Black belt

“Nothing in the world is worth having or worth doing unless it means effort, pain, difficulty…

― Theodore Roosevelt

I started my Hapkido journey to black belt with my sons Andrew and Stephen. For 5 years we trained for several nights a week with each lesson lasting for 2 hours. We also attended almost all the seminars that were available to us during this period and trained at open sessions held in our local martial arts club. On top of this we would practice at home. In short it was much more than a hobby it was a way of life. 

When we were close to our black belt gradings I decided for various reasons that I was not happy with the association we were in. I shopped around for someone to grade us for black belt and was horrified at some of the offers I received. Some were willing to award black belts without even meeting us provided I paid the fee. I even had an offer to be upgraded to 2nd dan 6 months after receiving my 1st dan if I wrote an essay on what I liked about Hapkido. All this without any physical testing.

I eventually heard that Grand Master He Young Kimm was visiting Norwich and enquired about the possibility of grading with him. I was told that he was willing to grade me and my two sons.

I was nervous about the grading as there were people from all over Europe attending and I didn’t know what to expect. For several months before our black belt grading the first thing I did on waking was to run through all the techniques in the syllabus at least once in my head. Last thing at night I would do the same before I went to sleep though admittedly sometimes I’d be asleep before I got to the end. During the day whenever I had some spare time I would mentally repeat them again. Another thing I did when training on my own was to train on a kick bag using a pulse meter. I would get my pulse rate up to 180bpm and keep it there for an hour. I had decided that I couldn’t forecast what was going to happen but I would not be let down by a lack of fitness, practice or mental preparation.

On the day of the grading we attended an all day seminar in Norwich in which we did a lot of techniques while being observed by Grand Master Kimm. In the evening our grading was held. As well as other things this involved performing every technique that we had learned in our 5 years of training from 12th keup to 1st keup. At the end we had to move up and down the dojang performing various kicks and combinations for what seemed an incredible amount of time. I remember thinking that we were being tested to see whether we would break. I was pleased by this because rightly or wrongly I thought that if we’d already failed the grading would have been stopped before this. I didn’t care at all about how tired I felt because hopefully 5 years of dedication and hard work were about to pay off. The technical part was over and all we could do now was to keep going and do our best. If we’d done enough then later that night we would be rewarded with our black belts. I genuinely feel that at this stage I would have collapsed before I gave in.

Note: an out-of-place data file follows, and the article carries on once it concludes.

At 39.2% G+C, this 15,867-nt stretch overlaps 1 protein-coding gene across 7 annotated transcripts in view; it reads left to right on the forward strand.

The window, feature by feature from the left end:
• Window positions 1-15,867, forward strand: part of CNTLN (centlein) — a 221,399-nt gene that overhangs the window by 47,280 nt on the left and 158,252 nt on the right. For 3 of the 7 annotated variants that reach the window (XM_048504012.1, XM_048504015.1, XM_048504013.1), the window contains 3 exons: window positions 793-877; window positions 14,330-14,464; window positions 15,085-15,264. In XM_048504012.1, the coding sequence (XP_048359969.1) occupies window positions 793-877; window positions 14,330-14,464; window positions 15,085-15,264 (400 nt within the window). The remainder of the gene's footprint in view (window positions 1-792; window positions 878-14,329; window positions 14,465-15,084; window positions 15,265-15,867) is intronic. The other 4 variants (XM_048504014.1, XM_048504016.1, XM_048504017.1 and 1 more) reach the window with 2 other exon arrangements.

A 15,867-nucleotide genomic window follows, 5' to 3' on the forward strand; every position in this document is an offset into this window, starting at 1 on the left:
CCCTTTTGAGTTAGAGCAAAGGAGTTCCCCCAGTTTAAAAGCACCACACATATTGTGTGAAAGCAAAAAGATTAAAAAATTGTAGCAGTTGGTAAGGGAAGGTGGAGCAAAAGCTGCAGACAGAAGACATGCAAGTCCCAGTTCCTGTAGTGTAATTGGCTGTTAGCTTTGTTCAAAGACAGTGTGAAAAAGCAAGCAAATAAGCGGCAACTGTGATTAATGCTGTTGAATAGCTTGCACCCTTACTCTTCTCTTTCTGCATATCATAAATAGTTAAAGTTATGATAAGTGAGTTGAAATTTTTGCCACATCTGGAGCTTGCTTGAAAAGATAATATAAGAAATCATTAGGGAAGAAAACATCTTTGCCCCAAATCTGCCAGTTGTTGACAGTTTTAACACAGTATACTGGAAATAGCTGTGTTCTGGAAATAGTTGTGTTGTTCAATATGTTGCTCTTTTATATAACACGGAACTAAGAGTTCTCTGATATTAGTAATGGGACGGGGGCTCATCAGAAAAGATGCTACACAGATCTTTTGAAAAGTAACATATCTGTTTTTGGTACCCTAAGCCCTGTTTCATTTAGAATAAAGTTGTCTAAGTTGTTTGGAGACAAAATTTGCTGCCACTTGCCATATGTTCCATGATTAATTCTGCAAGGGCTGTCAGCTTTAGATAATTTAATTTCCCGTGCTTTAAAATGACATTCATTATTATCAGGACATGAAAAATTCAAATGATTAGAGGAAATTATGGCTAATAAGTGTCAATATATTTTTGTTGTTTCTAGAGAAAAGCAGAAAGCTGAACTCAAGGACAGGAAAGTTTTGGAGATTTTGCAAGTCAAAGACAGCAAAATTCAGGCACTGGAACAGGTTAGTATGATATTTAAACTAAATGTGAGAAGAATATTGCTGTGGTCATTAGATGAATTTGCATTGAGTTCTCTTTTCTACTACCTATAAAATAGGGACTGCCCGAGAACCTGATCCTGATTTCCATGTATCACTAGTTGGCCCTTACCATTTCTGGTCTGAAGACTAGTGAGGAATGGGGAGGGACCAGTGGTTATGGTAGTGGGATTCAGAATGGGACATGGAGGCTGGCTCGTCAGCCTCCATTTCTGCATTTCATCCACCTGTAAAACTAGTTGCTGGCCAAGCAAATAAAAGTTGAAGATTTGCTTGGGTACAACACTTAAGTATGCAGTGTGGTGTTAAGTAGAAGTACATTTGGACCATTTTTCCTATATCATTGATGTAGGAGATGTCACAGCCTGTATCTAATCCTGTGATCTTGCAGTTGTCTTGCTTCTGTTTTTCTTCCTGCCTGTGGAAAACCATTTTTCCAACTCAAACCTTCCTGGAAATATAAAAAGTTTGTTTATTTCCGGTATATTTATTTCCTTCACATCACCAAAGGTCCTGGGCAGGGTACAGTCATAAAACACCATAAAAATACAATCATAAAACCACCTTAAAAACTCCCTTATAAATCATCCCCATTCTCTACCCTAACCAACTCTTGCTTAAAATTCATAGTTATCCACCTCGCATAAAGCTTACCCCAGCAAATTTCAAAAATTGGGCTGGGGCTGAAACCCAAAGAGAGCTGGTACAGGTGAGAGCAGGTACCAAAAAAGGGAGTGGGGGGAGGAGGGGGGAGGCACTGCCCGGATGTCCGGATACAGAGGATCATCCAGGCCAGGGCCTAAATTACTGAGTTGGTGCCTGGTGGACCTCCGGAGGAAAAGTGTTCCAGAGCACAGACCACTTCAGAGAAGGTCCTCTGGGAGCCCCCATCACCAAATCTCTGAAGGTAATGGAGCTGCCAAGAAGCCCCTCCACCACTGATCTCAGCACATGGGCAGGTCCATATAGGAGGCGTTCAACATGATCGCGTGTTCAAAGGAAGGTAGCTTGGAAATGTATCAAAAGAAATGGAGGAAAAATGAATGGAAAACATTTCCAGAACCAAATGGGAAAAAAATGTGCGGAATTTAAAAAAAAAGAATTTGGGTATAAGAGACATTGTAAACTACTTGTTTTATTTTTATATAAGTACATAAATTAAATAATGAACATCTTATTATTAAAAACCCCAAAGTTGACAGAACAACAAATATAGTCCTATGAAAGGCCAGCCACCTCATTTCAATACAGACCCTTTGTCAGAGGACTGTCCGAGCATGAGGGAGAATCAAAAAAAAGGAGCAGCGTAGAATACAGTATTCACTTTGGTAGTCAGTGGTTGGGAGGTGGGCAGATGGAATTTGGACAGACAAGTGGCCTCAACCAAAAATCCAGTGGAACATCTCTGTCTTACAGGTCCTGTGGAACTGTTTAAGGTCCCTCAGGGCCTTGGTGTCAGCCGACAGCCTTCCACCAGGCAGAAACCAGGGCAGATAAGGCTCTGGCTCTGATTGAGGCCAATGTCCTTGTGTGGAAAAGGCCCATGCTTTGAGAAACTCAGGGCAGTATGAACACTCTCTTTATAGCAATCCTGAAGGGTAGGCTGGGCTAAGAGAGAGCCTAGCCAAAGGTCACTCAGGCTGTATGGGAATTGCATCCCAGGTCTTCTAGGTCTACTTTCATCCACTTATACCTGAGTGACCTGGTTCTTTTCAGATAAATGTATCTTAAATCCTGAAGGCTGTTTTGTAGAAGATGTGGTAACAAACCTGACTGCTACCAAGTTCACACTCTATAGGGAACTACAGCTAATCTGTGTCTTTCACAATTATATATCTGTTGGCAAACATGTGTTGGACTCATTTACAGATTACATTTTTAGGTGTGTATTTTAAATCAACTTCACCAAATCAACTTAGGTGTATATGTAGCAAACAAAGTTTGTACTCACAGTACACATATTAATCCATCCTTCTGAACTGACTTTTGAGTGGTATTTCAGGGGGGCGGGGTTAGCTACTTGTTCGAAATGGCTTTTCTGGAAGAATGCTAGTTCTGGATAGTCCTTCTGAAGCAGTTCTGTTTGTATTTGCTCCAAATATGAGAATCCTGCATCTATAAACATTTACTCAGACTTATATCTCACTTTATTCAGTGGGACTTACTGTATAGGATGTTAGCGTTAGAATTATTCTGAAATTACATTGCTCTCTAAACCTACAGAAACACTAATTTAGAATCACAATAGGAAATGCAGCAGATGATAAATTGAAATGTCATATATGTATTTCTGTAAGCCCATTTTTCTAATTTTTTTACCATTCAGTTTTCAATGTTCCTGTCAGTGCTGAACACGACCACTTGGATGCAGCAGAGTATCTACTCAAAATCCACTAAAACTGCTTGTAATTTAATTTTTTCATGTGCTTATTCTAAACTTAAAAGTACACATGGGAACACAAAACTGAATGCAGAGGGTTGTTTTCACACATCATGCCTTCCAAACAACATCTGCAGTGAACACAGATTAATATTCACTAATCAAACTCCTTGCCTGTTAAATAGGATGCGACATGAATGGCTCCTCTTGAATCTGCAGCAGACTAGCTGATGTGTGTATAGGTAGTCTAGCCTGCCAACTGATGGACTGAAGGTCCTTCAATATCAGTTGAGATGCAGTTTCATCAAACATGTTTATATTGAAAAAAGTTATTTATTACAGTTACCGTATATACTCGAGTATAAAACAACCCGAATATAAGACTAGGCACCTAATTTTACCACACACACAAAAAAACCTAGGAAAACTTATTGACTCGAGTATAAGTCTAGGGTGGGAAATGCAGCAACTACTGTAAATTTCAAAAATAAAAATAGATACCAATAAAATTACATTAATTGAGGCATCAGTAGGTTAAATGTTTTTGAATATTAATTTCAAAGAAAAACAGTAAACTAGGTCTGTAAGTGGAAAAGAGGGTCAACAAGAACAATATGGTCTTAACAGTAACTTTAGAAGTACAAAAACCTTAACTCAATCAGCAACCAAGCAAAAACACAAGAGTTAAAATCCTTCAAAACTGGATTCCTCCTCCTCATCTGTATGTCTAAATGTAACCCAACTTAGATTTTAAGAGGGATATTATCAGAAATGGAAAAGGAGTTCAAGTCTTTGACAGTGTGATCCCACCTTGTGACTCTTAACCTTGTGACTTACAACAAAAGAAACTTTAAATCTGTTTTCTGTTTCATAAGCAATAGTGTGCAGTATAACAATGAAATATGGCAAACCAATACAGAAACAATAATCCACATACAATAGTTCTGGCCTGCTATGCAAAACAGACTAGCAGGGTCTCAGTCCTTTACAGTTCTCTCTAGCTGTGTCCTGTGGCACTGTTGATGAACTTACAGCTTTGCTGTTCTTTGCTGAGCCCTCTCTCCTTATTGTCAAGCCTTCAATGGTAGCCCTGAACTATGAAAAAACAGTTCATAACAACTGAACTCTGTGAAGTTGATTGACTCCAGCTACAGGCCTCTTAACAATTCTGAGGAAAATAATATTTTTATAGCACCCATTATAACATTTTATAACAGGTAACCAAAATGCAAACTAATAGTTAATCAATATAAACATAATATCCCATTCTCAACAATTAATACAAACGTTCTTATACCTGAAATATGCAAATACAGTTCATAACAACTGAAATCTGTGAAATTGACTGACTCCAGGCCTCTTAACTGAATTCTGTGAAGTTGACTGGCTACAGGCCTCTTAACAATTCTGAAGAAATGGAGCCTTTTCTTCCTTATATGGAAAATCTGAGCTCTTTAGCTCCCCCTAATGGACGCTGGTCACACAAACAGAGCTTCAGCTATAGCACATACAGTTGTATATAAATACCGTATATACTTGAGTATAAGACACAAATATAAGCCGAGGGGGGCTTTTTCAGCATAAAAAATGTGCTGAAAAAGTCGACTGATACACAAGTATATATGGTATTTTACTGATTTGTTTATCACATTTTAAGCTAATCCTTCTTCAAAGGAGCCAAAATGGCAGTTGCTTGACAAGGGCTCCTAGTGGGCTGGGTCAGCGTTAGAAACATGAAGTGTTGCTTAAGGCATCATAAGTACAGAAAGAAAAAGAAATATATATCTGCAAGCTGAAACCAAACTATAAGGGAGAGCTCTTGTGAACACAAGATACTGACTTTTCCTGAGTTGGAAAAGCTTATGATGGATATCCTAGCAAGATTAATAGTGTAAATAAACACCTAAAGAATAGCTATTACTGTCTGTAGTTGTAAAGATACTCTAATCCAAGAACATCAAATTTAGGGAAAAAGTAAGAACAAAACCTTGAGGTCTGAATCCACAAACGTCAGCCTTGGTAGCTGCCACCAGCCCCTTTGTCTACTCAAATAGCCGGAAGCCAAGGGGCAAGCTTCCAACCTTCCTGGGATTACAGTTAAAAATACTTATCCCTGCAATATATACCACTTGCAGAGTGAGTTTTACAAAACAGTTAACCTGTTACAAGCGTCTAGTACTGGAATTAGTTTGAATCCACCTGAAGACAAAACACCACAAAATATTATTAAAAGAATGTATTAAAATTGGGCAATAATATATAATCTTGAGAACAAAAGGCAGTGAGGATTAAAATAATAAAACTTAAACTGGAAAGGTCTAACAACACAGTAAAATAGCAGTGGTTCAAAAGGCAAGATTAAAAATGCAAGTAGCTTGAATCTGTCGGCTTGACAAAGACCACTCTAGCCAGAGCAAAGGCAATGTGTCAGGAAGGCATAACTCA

After the grading Grand Master Kimm stood up and walked out without saying a word. We waited nervously for 30 minutes until he eventually reappeared holding our certificates.

After many years I can still remember driving back to our motel and thinking “That’s it we’re black belts and no matter what happens in the future no one can ever take that away from us.”

The value of it wasn’t all about the belts or certificates (although these were obviously very important to us). It also came from knowing what we’d done and overcome to achieve them. There is no way that you can go through five years of hard work and dedication and not be changed by it.

A couple of years ago I was approached by a parent whose child attended 1 session a week and had been training for about a year. She was unhappy that our club grading’s weren’t held more frequently. She told me that her son’s friend had been training in another club for 2 years and was going for his black belt next. Some people say that this kind of thing devalues a black belt. I personally think that if you’ve truly earned your black belt then anything other people do to gain theirs should be of no significance to you. I believe that the value you personally place on your black belt will be directly proportional to the time, effort and sacrifice you put in to achieve it.

I don’t think there has ever been a time when it was easier to get a black belt. There are instances of “genuine black belt certificates” being sold on eBay. I’ve heard of Taekwondo black belts gaining a Hapkido black belt by attending a weekend seminar.

Fortunately many students and their parents realise the value of the traditional martial arts system. They know that martial arts isn’t all about collecting techniques . They know it’s about learning and ingraining a technique until it is second nature before moving on to the next one. Even then it will be revisited time and time again. This all takes time and the patience developed along the way is all a part of the process. They also realise that gaining a black belt is not just about reaching a destination, it’s also about the journey. It’s not all about the status of having a black belt it’s about enjoying the training and camaraderie of like minded people along the way. It’s about having discipline, creating a positive healthy lifestyle, learning humility, respect, tolerance, patience and self control. It’s about the confidence that comes from repeatedly doing things that you previously never thought yourself capable of. It’s about overcoming adversity and realising that you’re a much stronger person than you ever dreamed you could be.